Two different and conflicting sets of regulations – neither of which is currently in effect – were at issue in the case, known as West Virginia v. EPA. In 2015, the Obama administration adopted the Clean Power Plan, which sought to combat climate change by reducing carbon pollution from power plants – for example, by shifting electricity production to natural-gas plants or wind farms. The CPP set individual goals for each state to cut power-plant emissions by 2030. But in 2016, the Supreme Court put the CPP on hold in response to a challenge by several states and private parties.

In 2019, the Trump administration repealed the CPP and replaced it with the Affordable Clean Energy Rule, which gave states discretion to set standards and gave power plants flexibility in complying with those standards. The Trump administration argued that it was required to end the CPP because it exceeded the EPA’s authority under Section 7411 of the Clean Air Act, which gives the EPA the power to determine the “best system of emission reduction” for buildings that emit air pollutants. That provision, the Trump administration contended, only allows the EPA to implement measures that apply to the physical premises of a power plant, rather than the kind of industry-wide measures included in the CPP.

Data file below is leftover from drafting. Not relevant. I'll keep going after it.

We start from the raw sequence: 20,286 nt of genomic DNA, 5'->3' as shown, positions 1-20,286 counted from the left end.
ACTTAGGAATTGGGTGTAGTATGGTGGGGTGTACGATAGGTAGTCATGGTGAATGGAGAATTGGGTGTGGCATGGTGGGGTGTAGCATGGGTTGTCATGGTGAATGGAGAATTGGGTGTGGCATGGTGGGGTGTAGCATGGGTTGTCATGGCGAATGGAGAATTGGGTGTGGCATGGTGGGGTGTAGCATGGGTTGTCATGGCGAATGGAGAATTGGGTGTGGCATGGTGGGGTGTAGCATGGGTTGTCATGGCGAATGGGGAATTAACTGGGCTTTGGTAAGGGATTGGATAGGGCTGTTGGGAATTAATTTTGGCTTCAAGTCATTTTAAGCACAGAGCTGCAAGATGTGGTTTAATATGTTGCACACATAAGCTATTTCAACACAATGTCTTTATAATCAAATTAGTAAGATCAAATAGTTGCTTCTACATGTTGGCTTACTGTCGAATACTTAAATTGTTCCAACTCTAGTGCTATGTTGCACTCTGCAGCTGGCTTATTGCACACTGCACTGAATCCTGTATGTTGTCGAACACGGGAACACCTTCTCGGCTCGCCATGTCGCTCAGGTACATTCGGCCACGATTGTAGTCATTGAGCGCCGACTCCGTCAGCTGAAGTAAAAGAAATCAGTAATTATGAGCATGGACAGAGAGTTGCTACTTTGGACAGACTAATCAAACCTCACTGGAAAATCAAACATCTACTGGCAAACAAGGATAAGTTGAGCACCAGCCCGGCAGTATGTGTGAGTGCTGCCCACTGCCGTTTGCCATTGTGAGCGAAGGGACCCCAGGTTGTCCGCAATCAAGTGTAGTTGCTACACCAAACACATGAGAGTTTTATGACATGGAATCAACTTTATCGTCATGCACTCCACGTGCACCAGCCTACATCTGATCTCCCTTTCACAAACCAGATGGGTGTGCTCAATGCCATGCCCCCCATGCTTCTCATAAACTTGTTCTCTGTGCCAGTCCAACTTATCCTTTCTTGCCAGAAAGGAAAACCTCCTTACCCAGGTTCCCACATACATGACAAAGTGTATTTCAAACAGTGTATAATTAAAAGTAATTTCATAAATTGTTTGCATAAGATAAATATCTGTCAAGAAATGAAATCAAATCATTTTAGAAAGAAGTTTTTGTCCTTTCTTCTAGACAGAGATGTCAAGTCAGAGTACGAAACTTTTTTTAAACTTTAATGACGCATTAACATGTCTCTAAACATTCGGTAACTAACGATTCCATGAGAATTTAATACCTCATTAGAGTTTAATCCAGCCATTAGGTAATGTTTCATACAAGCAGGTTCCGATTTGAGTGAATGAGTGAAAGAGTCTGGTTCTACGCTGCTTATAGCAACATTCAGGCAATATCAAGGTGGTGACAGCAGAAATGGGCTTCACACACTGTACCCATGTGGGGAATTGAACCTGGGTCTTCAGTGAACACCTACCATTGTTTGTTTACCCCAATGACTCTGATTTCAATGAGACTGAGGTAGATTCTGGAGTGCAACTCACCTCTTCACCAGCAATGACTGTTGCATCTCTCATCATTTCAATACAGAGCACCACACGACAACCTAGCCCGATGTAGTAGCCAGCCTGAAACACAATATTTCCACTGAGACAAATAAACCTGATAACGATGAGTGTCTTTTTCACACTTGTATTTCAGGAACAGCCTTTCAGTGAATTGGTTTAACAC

Last year the D.C. Circuit vacated both the Trump administration’s repeal of the CPP and the ACE Rule, and sent the case back to the EPA for additional proceedings. Section 7411, the court of appeals explained, does not require the more limited view of the EPA’s authority that the Trump administration adopted.

The Supreme Court on Thursday reversed the D.C. Circuit’s ruling. Roberts’ 31-page opinion began by considering whether the Republican-led states and coal companies challenging the D.C. Circuit’s decision had a right to seek review in the Supreme Court now. Because the Biden administration plans to issue a new rule on carbon emissions from power plants, rather than reinstating the CPP, the administration had argued that the case did not present a live controversy for the justices to decide. But a decision by the government to stop the conduct at the center of a case does not end the case, Roberts emphasized, “unless it is ‘absolutely clear that the allegedly wrongful behavior could not reasonably be expected to recur.’” And in this case, Roberts stressed, because the Biden administration “vigorously defends” the approach that the Obama EPA took with the CPP, the Supreme Court can weigh in.